vi) I have no interest whatsoever in the professionalized art world and it will have no interest in me and frankly, I'd rather give up art as such, to continue to pursue my own dilettantish interests in my own time, than to try and conform my self to its conventions. 

Wednesday, January 14, 2015

Switzerland, watches and Szeemann

Did you know that the Harold Szeemann's archive is in an old Swiss watch factory? You probably mentioned it to me but I didn't grasp what you were talking about?.

The idea of the mountain retreat is interesting too, because Szeemann was interested in the Monte Verit artist colony as alternative lifestyle

Which I couldnt help but be reminded of the Mont Perelin society

Individual Psychology in China

These days, the Chinese are increasingly willing to pay to talk. Arthur Kleinman, a Harvard psychiatrist and China specialist, said, "This is radically distinctive from the past." As he sees it, a mental shift has occurred, in "the very words used to talk about the self, which were always available to people if they wanted them, but were regarded as selfish and egocentric." The Chinese call it the "psycho boom."

A few years ago, Chinese television launched a program called "Xinli Fangtan"—"Psychology Sessions"—in which people sit at a heart-shaped table and talk with a therapist about their troubles. It provides a running tally of the side effects of the national growth spurt: bankruptcy, extramarital affairs, gambling, health-care costs, unemployment, loneliness. Unlike Americans, who can look comfortable divulging details of their private lives on Dr. Phil's stage set, the guests on "Psychology Sessions" favor earnest, if hasty, disguises. One woman told her story from behind a large pot of bamboo. A couple and their young son wore oversized baseball caps and sunglasses, which made them look like a blind family at a ballgame. The titles of the episodes are crafted to drop a scrim of propriety over the indignities of modern life: a dysfunctional rich family tells its story in "Millions of Wealth, Millions of Hatreds"; the sad tale of an affair is titled "An Encounter with My Husband's Close Female Friend."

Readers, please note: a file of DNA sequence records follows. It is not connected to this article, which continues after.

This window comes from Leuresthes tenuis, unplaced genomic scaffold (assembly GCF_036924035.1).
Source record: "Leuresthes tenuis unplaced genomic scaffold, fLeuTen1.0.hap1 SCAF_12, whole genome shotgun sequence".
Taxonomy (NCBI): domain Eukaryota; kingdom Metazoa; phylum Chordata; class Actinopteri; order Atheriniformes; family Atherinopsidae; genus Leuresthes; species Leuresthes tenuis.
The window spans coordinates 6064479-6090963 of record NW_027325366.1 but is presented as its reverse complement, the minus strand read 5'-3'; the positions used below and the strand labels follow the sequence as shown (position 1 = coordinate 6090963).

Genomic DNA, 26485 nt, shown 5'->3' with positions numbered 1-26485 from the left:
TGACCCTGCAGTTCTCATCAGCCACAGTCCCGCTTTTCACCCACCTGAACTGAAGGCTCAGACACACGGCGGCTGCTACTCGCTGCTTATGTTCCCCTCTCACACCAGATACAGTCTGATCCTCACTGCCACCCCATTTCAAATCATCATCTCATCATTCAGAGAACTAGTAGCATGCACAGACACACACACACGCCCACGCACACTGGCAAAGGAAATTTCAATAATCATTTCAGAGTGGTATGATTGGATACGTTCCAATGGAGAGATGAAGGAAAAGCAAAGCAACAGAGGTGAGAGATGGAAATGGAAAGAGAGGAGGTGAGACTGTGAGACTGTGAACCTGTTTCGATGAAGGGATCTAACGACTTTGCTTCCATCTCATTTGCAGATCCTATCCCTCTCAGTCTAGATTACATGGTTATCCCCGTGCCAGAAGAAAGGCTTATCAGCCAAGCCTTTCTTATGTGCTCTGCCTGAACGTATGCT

Thursday, January 8, 2015

Artist writing

do you think having artists include text with thier work, or talk about process, or submit written work is tantamount to reducing the work and rather making them sell themselves and self-exploit?

Among the most notable things about those Web sites that creators now all feel compelled to have is that they tend to present not only the work, not only the creator (which is interesting enough as a cultural fact), but also the creator's life or lifestyle or process. The customer is being sold, or at least sold on or sold through, a vicarious experience of production.


Howard Becker in the Nyer

pineapple leather

replacement dolls in aging japan